The most important difference

by nzav - 4/11/09 7:26 AM

In Reply to: Digital SLR's by GreeneBerry

The most important difference between compact P&S (Point & Shoot) and DSLR cameras is in the sensors. There is a huge size difference between the P&S sensor (often the size of a fingernail or smaller) and the DSLR sensor which can be the same size as a 35mm film frame (often called full-frame) or larger.

Regarding image quality, pixel size makes all the difference; the larger the pixel, the better its ability to capture light, and consequently, the less noise in the image. If you take a P&S and a DSLR sensor with the same number of pixels, i.e. 10mp, the DSLR will be capable of vastly superior image quality with less noise because those pixels will be much larger. This has nothing to do with camera brands or types.

As a commercial/advertising shooter for over 40 years, I started using digital in its early years. Today's sensor technology is amazing compared to the early versions, but you can't change the laws of physics, and pixel for pixel, larger ones still win hands down! These days I shoot digital exclusively, using numerous camera bodies from different makers. My favorite camera has interchangeable lenses but is neither a DSLR or P&S.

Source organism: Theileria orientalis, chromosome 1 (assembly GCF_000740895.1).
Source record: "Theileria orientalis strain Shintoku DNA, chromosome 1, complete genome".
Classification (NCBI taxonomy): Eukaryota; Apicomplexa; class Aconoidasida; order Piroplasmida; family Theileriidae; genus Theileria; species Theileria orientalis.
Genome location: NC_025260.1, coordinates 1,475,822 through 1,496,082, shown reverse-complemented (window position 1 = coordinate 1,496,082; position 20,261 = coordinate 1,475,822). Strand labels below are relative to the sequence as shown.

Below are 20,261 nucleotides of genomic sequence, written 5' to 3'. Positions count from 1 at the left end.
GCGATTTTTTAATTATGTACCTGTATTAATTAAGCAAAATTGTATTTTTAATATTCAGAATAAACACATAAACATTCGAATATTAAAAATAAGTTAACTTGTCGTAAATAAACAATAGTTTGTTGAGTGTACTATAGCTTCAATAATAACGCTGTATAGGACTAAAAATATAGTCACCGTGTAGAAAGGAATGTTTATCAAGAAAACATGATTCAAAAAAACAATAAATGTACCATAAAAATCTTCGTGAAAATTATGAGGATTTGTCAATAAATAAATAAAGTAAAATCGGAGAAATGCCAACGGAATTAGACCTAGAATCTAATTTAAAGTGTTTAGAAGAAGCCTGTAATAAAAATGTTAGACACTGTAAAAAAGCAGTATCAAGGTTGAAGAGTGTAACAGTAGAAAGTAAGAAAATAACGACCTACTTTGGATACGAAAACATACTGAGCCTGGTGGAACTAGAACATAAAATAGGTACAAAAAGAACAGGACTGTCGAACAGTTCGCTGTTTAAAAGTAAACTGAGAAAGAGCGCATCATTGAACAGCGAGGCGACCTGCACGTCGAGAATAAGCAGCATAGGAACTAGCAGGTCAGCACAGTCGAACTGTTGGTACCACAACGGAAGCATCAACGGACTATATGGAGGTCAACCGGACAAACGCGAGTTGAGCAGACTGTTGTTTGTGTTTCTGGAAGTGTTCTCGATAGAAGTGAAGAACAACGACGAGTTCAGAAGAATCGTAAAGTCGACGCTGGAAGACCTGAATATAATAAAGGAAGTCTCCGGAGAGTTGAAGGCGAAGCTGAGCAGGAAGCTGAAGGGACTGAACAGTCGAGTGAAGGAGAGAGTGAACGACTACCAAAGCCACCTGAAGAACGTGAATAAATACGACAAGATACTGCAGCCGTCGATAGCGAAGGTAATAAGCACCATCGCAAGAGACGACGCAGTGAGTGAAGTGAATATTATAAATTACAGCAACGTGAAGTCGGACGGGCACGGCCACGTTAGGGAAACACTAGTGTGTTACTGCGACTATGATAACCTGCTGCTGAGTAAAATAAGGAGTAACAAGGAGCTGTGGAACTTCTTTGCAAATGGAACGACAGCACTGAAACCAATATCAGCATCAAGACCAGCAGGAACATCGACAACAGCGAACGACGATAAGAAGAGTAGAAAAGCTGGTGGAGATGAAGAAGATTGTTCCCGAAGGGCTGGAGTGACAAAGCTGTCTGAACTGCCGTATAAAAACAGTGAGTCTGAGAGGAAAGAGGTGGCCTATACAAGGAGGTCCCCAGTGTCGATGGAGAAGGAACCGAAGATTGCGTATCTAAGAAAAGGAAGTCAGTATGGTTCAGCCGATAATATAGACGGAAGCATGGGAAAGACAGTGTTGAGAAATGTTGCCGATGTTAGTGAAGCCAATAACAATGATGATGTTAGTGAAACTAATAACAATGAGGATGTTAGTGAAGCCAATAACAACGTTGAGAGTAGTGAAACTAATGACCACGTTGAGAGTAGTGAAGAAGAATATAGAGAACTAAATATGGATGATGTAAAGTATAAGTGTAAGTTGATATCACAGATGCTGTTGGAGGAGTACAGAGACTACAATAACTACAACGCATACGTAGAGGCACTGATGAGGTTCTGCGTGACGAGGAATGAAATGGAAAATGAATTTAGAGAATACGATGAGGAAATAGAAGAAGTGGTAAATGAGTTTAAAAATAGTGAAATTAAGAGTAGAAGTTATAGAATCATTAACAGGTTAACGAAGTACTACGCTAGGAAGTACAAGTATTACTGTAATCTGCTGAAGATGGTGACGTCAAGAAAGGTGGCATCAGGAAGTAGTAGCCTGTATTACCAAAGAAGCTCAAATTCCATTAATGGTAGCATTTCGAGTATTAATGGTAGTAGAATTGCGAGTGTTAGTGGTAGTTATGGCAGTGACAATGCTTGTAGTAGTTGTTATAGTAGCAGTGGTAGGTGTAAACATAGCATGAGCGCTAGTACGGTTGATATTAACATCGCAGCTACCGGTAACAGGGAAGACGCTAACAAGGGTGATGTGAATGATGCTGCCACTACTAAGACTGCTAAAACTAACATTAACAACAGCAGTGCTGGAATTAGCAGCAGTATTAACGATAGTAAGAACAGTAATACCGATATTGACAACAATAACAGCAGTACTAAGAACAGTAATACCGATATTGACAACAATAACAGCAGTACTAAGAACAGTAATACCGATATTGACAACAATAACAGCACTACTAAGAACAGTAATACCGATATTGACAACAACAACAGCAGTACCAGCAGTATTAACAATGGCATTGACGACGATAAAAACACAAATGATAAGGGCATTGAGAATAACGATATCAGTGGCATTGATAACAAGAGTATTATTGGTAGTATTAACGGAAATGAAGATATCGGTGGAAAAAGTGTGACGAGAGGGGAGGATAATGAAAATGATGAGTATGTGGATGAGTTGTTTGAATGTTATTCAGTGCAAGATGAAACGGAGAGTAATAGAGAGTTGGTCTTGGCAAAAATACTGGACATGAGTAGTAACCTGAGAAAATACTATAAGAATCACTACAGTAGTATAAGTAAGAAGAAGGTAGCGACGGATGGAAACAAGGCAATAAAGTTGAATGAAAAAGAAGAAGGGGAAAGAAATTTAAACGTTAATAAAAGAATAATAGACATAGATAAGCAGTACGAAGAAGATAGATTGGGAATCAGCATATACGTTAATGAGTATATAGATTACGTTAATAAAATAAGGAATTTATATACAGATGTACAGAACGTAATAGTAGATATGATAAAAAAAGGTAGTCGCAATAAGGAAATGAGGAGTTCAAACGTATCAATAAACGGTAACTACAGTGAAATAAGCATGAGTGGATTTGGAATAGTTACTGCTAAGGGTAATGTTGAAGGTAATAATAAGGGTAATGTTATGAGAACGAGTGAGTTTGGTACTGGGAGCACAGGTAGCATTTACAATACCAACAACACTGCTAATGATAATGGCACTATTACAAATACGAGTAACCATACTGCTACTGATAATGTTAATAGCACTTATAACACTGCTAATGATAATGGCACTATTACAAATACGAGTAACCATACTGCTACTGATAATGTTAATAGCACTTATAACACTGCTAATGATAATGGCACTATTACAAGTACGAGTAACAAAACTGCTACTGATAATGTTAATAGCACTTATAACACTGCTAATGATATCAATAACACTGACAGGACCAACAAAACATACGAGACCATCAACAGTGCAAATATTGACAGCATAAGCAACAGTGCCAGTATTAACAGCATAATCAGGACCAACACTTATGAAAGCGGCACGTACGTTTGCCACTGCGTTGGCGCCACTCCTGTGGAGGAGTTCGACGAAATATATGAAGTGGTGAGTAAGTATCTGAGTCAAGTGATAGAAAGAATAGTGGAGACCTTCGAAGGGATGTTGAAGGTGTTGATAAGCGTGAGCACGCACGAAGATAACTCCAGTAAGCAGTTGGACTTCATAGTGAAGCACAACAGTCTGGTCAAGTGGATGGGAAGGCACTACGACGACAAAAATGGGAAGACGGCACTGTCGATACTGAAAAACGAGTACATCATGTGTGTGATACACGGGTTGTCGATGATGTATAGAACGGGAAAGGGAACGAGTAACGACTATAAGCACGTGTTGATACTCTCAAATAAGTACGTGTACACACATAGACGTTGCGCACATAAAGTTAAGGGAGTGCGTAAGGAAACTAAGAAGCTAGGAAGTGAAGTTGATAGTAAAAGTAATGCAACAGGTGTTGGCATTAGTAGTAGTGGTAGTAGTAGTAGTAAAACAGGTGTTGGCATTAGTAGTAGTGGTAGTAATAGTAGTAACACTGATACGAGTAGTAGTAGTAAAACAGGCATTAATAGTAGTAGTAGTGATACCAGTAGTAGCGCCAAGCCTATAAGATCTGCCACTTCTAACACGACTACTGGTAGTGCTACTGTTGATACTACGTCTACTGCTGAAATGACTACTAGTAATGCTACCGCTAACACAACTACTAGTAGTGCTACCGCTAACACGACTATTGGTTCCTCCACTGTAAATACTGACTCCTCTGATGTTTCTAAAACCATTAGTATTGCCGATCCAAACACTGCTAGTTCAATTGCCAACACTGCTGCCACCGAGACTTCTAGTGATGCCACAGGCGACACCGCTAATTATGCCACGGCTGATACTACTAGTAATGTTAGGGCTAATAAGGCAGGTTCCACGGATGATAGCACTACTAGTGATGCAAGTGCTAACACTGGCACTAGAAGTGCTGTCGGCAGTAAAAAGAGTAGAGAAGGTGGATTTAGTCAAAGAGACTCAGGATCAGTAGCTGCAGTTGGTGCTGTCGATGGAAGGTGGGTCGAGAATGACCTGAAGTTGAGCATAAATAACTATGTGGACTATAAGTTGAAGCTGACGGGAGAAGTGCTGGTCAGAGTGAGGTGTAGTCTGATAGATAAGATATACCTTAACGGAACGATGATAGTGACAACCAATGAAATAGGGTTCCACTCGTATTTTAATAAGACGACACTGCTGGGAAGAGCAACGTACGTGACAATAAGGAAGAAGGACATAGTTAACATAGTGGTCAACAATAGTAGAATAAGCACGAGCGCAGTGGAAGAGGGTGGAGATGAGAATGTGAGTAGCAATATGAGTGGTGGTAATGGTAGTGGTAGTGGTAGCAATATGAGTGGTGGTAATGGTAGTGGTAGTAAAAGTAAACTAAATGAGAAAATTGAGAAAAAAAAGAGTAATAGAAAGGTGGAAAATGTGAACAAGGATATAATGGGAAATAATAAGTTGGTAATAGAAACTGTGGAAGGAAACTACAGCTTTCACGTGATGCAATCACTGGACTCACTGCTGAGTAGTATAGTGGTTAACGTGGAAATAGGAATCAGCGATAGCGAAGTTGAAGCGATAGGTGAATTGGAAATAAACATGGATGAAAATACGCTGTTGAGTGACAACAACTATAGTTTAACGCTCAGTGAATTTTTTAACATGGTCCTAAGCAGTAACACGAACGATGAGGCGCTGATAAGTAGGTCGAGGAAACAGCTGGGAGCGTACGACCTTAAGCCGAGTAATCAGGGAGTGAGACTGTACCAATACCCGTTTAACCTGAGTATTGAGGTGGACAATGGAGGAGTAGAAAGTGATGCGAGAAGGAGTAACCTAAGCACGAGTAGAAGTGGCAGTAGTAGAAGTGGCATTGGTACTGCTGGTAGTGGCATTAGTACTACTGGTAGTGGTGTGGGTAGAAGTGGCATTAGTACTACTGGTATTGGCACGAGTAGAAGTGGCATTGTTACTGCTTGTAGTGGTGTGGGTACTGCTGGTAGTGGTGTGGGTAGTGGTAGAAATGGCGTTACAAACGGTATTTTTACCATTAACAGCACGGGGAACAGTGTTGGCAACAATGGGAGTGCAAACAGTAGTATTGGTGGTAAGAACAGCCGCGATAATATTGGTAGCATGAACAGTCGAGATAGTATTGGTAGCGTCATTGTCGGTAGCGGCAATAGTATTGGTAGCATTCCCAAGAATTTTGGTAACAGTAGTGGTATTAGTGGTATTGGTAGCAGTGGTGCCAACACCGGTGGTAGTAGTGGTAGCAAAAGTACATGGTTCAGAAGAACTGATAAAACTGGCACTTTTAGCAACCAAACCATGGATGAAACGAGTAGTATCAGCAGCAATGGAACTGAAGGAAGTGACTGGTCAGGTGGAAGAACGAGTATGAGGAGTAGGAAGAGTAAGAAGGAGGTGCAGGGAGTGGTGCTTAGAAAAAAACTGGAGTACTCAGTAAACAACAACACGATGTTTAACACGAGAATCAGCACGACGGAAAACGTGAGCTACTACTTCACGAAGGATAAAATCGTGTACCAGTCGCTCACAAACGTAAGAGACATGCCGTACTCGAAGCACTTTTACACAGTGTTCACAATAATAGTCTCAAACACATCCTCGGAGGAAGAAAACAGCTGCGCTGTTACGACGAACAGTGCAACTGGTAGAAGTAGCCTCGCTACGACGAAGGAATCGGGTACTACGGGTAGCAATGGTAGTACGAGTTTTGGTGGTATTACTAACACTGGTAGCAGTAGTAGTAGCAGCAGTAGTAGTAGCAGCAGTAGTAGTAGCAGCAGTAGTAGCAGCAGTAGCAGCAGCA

Another factor to consider is the image color quality of the the sensor. Here again, most DSLR sensors have an edge. Since each sensor photosite (that is what they are called before they become pixels) is covered by a red, green, or blue color filter, the quality of those filters also affects the final image quality. Once the raw capture data is converted into an image file, the photosites officially become pixels.

There are many pitfalls in the path to a final image and one of them is the conversion from captured data to an image file. Many DSLR cameras allow you to save the captured data as Raw files for later conversion on your computer as JPEG or TIFF files, or converted in the camera to JPEG files. Only a few P&S cameras allow saving in the Raw format.

A discussion about Raw vs. JPEG files is outside the scope of this thread, but without a doubt, a Raw conversion made on your computer has far more potential to make the best quality prints. I know this is an overload of info, and I am only scratching the surface, but this discussion could easily go for several pages.

One final note - if you are only interested in 3"x5" machine prints from a local drugstore or Costco, then all of this discussion is academic. On the other hand, if you make prints up to A1 size (23"x33"), then all of this is a valid concern.